Othello – review

This review also appears in Western Park Gazette 

A Frantic Assembly and Theatre Royal Plymouth co-production
by William Shakespeare
directed by Scott Graham
originally adapted, directed and choreographed by Scott Graham and Steven Hoggett
Curve Theatre, Leicester

Kirsty Oswald (Desdemona) & Mark Ebulue (Othello) in Frantic Assembly's Othello. Credit Manuel Harlan. 63 Frantic Assembly’s swaggering take on Othello is a perfect example of what is so good about Shakespeare: a play written four hundred years ago at the dawn of the English language as we know it now, but whose themes can be transposed to a different time and setting and still be relevant.

Frantic Assembly have re-joined forces with Theatre Royal Plymouth in this co-production, first staged in 2008, revised for 2014 and now beginning a UK tour. We take our seats to loud house music which seems to please the massed ranks of Year 10 and 11s, fulfilling Frantic Assembly’s mission to ‘attract new and young audiences with work that reflects contemporary culture’.

Richard James Neale, Barry Aird, Steven Miller, Dritan Kastrati & Ryan Fletcher in Frantic Assembly's Othello. Credit Manuel Harlan. 210Swap Venetian splendour for disaffected youth in a back room bar somewhere ‘up North’. This is Shakespeare in trackie bottoms and trainers, baseball bats and beer bottles and a story of young people with not much else to do but drink, fight and fall out. Disappointment hangs in the air and the petty squabbling, drab setting and prejudice add a 21st century slant to Shakespeare’s tale of jealousy, sex and murder.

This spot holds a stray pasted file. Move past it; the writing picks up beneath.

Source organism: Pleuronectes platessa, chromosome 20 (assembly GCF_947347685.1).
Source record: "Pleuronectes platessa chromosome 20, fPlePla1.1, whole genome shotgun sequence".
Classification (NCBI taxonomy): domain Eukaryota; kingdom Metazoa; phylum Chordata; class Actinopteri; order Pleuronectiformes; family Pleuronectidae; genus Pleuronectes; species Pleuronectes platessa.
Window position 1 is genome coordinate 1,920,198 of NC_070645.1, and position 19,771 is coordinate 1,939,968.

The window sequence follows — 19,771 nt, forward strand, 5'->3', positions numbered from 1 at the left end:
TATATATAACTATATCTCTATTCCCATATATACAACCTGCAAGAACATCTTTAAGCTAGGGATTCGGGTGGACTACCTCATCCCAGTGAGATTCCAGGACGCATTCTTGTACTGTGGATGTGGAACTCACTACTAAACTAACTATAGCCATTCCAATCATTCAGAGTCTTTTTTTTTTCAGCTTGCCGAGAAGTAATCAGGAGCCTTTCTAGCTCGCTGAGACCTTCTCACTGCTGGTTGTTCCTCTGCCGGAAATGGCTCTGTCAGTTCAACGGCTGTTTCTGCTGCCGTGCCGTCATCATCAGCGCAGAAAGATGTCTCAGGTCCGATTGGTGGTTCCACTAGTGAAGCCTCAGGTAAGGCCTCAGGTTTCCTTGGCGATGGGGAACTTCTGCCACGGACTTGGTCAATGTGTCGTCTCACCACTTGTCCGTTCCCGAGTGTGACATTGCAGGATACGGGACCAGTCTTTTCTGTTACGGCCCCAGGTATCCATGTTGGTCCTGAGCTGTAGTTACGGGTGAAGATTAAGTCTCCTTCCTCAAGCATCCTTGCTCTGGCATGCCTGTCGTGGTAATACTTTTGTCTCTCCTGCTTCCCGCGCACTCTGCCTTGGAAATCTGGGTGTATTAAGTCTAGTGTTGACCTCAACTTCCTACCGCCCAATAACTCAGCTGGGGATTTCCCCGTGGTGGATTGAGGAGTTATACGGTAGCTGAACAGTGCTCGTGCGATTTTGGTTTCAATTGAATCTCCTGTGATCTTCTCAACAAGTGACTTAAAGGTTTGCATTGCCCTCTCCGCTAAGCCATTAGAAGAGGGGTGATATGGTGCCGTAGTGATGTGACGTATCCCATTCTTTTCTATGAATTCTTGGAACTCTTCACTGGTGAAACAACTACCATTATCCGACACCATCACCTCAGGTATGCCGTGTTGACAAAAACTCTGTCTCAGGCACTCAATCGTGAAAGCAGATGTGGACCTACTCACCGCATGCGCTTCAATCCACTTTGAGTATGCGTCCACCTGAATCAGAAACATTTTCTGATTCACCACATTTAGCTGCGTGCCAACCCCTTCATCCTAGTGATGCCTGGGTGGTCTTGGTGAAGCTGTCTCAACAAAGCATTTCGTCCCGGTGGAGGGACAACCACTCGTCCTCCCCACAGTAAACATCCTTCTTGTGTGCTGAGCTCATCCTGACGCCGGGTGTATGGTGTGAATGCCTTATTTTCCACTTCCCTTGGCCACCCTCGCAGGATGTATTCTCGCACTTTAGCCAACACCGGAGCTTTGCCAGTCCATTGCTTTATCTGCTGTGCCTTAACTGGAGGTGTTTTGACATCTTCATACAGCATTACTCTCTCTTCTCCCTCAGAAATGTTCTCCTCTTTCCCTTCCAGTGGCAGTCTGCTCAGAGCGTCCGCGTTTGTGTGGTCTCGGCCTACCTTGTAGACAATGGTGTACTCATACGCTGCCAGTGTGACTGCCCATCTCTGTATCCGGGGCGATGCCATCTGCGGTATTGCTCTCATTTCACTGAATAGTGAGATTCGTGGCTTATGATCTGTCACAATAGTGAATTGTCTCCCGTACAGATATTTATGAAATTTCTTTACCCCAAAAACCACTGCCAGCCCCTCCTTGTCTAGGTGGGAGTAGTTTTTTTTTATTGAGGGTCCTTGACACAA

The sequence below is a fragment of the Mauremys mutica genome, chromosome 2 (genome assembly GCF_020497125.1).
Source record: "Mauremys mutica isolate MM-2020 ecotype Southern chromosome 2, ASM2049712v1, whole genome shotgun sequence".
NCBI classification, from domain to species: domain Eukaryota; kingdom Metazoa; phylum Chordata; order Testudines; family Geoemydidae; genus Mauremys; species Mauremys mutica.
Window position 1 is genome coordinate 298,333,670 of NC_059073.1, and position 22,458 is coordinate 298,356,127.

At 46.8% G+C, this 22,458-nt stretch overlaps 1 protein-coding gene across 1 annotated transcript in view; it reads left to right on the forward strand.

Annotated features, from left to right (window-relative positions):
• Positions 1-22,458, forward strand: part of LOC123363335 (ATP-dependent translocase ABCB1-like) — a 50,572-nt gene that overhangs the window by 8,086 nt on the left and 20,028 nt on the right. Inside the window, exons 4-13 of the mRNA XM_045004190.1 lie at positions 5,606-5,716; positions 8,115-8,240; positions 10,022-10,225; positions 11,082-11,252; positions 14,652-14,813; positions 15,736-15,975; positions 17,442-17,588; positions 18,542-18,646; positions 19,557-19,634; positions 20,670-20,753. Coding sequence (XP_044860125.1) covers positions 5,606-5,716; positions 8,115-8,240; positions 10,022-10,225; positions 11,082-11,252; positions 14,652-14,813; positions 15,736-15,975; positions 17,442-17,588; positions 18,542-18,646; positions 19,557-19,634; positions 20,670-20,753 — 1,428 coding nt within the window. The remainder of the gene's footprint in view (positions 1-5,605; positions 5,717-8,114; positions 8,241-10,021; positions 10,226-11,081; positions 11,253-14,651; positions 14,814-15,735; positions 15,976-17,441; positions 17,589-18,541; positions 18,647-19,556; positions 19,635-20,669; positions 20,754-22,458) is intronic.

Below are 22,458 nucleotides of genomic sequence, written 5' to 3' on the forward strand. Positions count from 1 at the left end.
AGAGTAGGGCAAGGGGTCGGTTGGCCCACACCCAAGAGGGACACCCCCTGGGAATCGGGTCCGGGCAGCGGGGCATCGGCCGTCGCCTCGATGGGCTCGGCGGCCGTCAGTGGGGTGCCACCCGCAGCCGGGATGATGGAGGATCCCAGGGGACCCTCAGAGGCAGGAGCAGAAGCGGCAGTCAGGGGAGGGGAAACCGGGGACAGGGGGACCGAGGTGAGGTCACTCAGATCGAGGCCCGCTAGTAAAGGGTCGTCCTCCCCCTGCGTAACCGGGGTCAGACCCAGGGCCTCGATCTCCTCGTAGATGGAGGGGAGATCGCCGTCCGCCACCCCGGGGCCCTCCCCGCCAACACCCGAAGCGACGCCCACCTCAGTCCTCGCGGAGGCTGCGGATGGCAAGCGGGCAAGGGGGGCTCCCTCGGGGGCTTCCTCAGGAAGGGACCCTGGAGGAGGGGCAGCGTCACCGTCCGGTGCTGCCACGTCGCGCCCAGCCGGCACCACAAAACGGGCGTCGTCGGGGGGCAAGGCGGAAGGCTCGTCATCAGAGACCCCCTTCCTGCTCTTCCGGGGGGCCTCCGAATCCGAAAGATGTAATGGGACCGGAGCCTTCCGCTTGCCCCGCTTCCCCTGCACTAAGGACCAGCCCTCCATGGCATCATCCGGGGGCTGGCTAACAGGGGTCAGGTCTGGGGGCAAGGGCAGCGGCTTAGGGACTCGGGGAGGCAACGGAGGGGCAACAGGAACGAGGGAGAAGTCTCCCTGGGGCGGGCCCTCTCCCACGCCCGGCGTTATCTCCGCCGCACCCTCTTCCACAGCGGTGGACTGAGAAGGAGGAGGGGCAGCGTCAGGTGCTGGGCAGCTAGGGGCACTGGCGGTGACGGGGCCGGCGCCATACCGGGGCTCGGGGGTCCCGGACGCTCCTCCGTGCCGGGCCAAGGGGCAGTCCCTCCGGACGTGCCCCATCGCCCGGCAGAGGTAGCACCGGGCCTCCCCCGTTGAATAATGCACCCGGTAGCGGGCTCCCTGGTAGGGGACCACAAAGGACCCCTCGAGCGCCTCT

The Northern accents work well with the text, again showing Shakespeare’s versatility and application to a new audience – it does not have to be delivered in clipped, RP English to be understood.

The opening scenes are stunning as little dialogue is exchanged but a lot said with the company’s trademark physicality; pool cues become objects of bravado and seduction and the cast move almost balletically around the pool table. Laura Hopkins’ set design is impressive: walls ripple as Cassio descends into drunkenness and appear to close in on Othello as his paranoia and jealousy take hold. These walls fold back to reveal a pub car park – perfect for taking the fights outside – and a run-down ladies toilet, resplendent with graffiti and rusting appliances.

Leila Crerar (Emilia) & Kirsty Oswald (Desdemona) in Frantic Assembly's Othello. Credit Manuel Harlan. 294This is pared-down Shakespeare but the core of the story is still here: Othello loves Desdemona, Desdemona loves Othello. Othello promotes Cassio over Iago, Iago’s envy drives him to convince Othello that Desdemona has been unfaithful with Cassio, signified by a misplaced handkerchief (this is the one thing that didn’t quite work – who uses a handkerchief now?). Inevitably with the Bard, tensions build to a climax of senseless tragedy and the final sequences are brutal.

The cast convince as cocksure young men, up for a fight and a feel of the girls if they get the chance. Ryan Fletcher (Cassio) and Steven Miller’s Iago are strong, Richard James-Neale’s Roderigo is a compact bundle of trouble and Kirsty Oswald a sympathetic Desdemona. Her love scene with Othello is surprisingly tender and their movements around, on and over the pool table beautiful to watch. However, Mark Ebulue’s Othello falls a little flat – his physical presence and movement are compelling to watch but delivery seemed lacklustre in places.

If you like your Shakespeare urban and with added bite then this is a must-see production: creative, dramatic and eminently watchable. I will give you fair warning though – 100 minutes long and no interval is not for the faint-bladdered.

Sally Jack

At Curve Theatre 28 Oct – 1 Nov

Images by  Manuel Harlan

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